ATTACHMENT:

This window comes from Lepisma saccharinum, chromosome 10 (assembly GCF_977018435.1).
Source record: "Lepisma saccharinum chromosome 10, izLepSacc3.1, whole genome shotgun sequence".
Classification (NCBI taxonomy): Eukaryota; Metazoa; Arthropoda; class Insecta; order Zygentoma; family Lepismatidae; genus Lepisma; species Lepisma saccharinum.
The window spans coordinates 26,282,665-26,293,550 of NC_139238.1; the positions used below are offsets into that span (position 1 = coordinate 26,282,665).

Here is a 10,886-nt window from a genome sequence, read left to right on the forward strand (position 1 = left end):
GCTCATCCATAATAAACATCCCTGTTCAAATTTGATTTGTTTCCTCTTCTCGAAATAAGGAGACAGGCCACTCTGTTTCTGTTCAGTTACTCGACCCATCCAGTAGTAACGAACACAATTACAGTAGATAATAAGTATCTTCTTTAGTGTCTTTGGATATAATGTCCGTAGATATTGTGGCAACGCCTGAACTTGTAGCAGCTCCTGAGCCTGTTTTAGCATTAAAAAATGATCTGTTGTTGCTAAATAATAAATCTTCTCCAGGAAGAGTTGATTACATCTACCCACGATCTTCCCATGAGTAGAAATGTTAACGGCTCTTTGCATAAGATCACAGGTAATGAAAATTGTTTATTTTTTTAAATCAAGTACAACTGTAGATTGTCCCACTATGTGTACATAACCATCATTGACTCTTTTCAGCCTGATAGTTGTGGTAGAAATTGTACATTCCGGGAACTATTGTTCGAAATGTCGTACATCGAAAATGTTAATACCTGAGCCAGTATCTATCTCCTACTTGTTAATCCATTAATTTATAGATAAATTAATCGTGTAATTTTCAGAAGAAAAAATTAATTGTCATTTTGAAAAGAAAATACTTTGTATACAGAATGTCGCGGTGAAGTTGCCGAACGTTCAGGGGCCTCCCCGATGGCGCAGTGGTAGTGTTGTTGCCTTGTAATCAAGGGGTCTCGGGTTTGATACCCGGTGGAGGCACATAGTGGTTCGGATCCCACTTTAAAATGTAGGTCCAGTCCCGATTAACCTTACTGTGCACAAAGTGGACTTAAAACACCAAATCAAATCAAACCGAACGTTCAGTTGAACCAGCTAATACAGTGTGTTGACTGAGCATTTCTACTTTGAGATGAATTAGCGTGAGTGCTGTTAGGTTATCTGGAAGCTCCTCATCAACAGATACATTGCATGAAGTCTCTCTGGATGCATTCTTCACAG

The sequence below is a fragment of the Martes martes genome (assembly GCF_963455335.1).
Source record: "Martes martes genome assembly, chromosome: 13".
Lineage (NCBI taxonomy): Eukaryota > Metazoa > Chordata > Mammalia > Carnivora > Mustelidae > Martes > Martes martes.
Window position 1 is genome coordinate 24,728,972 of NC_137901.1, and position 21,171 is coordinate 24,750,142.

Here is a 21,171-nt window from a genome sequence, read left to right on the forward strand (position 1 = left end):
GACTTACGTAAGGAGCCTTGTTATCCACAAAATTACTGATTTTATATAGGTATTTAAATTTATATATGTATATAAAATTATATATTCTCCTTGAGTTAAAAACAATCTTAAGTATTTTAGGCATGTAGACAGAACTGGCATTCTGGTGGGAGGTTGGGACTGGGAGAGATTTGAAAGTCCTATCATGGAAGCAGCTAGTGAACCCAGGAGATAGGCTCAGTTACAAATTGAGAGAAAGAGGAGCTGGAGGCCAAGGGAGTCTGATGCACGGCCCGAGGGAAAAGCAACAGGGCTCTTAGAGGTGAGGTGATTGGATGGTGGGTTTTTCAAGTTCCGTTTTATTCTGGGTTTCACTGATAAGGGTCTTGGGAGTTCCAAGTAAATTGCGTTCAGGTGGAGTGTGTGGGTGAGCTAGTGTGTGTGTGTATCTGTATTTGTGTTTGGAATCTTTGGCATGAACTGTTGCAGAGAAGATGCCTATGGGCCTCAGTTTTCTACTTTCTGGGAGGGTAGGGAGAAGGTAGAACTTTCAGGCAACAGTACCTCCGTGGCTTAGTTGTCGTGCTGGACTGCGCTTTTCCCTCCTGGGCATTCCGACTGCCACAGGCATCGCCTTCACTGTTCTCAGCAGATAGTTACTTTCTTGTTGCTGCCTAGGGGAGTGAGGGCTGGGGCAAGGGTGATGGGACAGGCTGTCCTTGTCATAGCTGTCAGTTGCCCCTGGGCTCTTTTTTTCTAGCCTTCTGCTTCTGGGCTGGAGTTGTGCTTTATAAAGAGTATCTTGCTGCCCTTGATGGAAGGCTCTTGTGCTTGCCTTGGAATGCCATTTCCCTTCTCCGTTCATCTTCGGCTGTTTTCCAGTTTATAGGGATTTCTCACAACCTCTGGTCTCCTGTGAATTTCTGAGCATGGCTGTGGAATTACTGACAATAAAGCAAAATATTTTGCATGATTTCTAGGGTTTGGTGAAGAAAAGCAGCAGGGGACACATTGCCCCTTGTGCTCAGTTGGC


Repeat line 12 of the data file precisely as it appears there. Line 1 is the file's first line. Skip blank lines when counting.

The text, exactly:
GACTTACGTAAGGAGCCTTGTTATCCACAAAATTACTGATTTTATATAGGTATTTAAATTTATATATGTATATAAAATTATATATTCTCCTTGAGTTAAAAACAATCTTAAGTATTTTAGGCATGTAGACAGAACTGGCATTCTGGTGGGAGGTTGGGACTGGGAGAGATTTGAAAGTCCTATCATGGAAGCAGCTAGTGAACCCAGGAGATAGGCTCAGTTACAAATTGAGAGAAAGAGGAGCTGGAGGCCAAGGGAGTCTGATGCACGGCCCGAGGGAAAAGCAACAGGGCTCTTAGAGGTGAGGTGATTGGATGGTGGGTTTTTCAAGTTCCGTTTTATTCTGGGTTTCACTGATAAGGGTCTTGGGAGTTCCAAGTAAATTGCGTTCAGGTGGAGTGTGTGGGTGAGCTAGTGTGTGTGTGTATCTGTATTTGTGTTTGGAATCTTTGGCATGAACTGTTGCAGAGAAGATGCCTATGGGCCTCAGTTTTCTACTTTCTGGGAGGGTAGGGAGAAGGTAGAACTTTCAGGCAACAGTACCTCCGTGGCTTAGTTGTCGTGCTGGACTGCGCTTTTCCCTCCTGGGCATTCCGACTGCCACAGGCATCGCCTTCACTGTTCTCAGCAGATAGTTACTTTCTTGTTGCTGCCTAGGGGAGTGAGGGCTGGGGCAAGGGTGATGGGACAGGCTGTCCTTGTCATAGCTGTCAGTTGCCCCTGGGCTCTTTTTTTCTAGCCTTCTGCTTCTGGGCTGGAGTTGTGCTTTATAAAGAGTATCTTGCTGCCCTTGATGGAAGGCTCTTGTGCTTGCCTTGGAATGCCATTTCCCTTCTCCGTTCATCTTCGGCTGTTTTCCAGTTTATAGGGATTTCTCACAACCTCTGGTCTCCTGTGAATTTCTGAGCATGGCTGTGGAATTACTGACAATAAAGCAAAATATTTTGCATGATTTCTAGGGTTTGGTGAAGAAAAGCAGCAGGGGACACATTGCCCCTTGTGCTCAGTTGGC